LouFest founder talks festival expansion, backstory
As part of this growth, organizers partnered with C3 Presents, the company behind festival giants like Lollapalooza and Austin City Limits, and added a new third stage. For the first time, acts on different stages will be playing simultaneously.
“The initial vision was to create a destination festival—something that would bring people to St. Louis from across the country, and to get to that point, you need a certain capacity,” Cohen said. “You need a certain number of stages and lineup of a certain size. The partnership with C3 was to get us one step closer to that.”
Cohen, who is a media specialist and instructor in the Washington University Department of Education and had no previous background in the music industry or promotion, founded LouFest in 2009 when he realized that St. Louis needed its own festival and it became clear that he would have to be the one for the job.
“I’ve lived in other cities that have had great music festivals, so as soon as I moved here, I felt that void,” he commented. “For a few years, I waited for someone else to do it. When it looked like that wasn’t going to happen, that’s when I had an opportunity to throw my hat in the ring and gave it a shot. At the end of the day, it was about me wanting to live in a city with a great music festival.”
And to Cohen, the city is an integral part of LouFest. He noted that keeping local bands on the lineup was a crucial factor in the planning process, with St. Louis-based acts like Kentucky Knife Fight opening the Broadcast Music, Inc. (BMI) stage and Wilco, whose origins lie just across the river in Illinois, headlining on Saturday night.
Additionally, local merchants will have stalls to sell their wares in the festival’s Market Square; hungry fans will find menu offerings from favorites like Mission Taco and Local Harvest in the cleverly named Nosh Pit, and the generic food stalls that occupy most modern festivals these days are noticeably absent.
Another crucial factor in the expansion of LouFest is the brand new date. The event will now be held on the weekend of Sept. 7-8, two weeks after the spot it had previously occupied the past three years. It is a decision that Cohen said was particularly based on the college demographic, as previously LouFest was held over the same weekend as move-in and freshman orientation for several area colleges (including Washington University), which meant that a large part of its prospective audience just couldn’t find the time to make it into Forest Park. Although Cohen initially thought that students could figure out a way to make it work, he acknowledged that organizers realized it just wasn’t happening.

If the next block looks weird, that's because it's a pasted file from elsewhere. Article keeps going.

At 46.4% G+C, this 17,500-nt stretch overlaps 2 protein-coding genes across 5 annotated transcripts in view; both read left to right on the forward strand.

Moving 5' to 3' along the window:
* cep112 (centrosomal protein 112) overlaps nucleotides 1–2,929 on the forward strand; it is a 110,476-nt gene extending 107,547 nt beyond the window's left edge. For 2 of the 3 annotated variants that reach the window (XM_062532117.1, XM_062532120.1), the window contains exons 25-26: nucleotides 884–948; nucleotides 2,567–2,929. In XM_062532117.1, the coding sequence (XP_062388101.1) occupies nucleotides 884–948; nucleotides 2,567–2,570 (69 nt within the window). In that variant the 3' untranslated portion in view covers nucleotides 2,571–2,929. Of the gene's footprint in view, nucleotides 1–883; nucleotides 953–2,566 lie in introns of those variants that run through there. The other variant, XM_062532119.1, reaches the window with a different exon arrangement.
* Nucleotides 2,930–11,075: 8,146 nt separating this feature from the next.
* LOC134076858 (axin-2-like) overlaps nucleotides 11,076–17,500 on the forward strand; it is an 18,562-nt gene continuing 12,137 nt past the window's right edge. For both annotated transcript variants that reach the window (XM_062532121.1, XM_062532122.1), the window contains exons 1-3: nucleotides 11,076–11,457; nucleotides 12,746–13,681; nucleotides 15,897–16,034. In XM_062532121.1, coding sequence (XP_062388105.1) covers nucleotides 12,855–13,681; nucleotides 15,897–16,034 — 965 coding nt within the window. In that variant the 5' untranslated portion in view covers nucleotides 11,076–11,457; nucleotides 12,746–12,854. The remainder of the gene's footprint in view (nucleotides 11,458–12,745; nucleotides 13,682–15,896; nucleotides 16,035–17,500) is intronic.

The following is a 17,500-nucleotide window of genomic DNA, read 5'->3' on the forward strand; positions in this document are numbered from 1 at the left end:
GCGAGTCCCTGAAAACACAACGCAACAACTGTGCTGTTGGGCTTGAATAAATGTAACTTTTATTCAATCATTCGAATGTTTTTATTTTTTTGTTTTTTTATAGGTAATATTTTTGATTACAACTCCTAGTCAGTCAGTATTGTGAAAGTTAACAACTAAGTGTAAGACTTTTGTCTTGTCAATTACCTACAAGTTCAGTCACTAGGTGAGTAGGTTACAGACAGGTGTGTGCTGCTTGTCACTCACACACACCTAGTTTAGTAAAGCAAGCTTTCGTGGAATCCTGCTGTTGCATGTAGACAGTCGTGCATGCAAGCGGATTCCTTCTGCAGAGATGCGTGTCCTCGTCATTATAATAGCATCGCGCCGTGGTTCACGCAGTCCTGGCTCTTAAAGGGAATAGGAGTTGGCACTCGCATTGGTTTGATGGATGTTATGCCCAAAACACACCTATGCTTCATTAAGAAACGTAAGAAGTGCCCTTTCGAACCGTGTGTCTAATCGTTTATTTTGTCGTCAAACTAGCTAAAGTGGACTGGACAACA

Changing the date is all a part of the learning curve of running a music festival, which Cohen noted has been steep, especially for someone who was completely new to the business when he founded LouFest, and will only grow as the event becomes bigger and more factors come into play. At its heart, however, the process for building LouFest has been simple, Cohen said.
“What we do and what we continually do is we visit other festivals, and we make lists of what we like and what we don’t like. And then we try to keep out what we don’t like,” Cohen said.
However, the new stage and larger size won’t affect LouFest’s home base. It will still be held in Central Field in Forest Park, also the home of the annual Great Forest Park Balloon Race, which is commonly known as Balloon Glow. Instead of moving, organizers have decided to push back the boundaries, nestling the BMI stage back into the trees surrounding the edge of the field to create a more intimate and atmospheric live experience.
It’s the unique ability to see a band in an outdoor setting along with thousands of other people that Cohen said is one of his favorite parts of the festival experience.
“There’s something about being outside,” he said. “There’s something about being in an environment like Forest Park; it’s just so beautiful and so conducive to something like this.”
Cohen’s passion for festivals and live music fueled his initial decision to found LouFest, and that same love and perspective translates into the festival and how he hopes to continue to shape LouFest going forward.
“When I walk around the event, it really feels like an event that was produced from a fan’s perspective, and that was the goal,” Cohen said.
With a unique founding story and clear goals for the festival, LouFest promises to offer fans more than just its killer lineup, although Cohen knows that that is the main draw.
“There’s great music—that’s at the heart of what we do, but the experience that we’re able to create is something that’s special,” he said.
With a larger and more diverse schedule, a new date and a focus on constant improvement and expansion, LouFest will be a can’t-miss event, especially for students with such easy access to this unique and exciting festival. It’s definitely one for the Wash. U. bucket list.
LouFest will be held in Forest Park on Sept. 7-8. Two-day general admission passes are still on sale and can be bought for $95.